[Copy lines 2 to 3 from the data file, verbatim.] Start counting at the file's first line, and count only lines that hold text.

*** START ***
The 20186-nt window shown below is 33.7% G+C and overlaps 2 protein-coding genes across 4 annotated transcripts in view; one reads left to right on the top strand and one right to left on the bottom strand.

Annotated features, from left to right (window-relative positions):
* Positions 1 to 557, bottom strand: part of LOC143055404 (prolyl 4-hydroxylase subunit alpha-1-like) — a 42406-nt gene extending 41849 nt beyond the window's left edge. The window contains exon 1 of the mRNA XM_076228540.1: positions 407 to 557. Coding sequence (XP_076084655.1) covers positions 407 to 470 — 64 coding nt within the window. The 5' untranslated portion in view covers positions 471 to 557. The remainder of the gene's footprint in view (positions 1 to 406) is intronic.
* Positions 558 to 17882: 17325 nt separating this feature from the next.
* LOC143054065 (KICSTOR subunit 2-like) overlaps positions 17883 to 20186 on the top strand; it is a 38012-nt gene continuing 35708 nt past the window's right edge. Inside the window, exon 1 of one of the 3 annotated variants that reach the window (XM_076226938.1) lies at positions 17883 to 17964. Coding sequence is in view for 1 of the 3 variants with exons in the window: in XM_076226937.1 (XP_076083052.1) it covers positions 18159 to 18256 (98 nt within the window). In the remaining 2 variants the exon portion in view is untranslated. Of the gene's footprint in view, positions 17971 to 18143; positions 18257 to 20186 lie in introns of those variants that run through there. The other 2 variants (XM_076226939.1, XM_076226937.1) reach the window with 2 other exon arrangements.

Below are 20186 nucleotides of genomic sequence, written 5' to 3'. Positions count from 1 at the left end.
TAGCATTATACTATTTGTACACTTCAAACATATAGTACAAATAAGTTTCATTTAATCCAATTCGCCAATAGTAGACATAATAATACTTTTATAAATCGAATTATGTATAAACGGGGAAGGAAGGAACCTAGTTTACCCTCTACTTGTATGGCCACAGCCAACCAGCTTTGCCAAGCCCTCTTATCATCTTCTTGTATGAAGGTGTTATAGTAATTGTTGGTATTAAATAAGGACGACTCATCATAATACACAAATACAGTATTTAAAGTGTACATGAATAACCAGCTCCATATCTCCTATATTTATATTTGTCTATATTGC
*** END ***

Annotated features, from left to right (window-relative positions):
* Positions 1 to 557, bottom strand: part of LOC143055404 (prolyl 4-hydroxylase subunit alpha-1-like) — a 42406-nt gene extending 41849 nt beyond the window's left edge. The window contains exon 1 of the mRNA XM_076228540.1: positions 407 to 557. Coding sequence (XP_076084655.1) covers positions 407 to 470 — 64 coding nt within the window. The 5' untranslated portion in view covers positions 471 to 557. The remainder of the gene's footprint in view (positions 1 to 406) is intronic.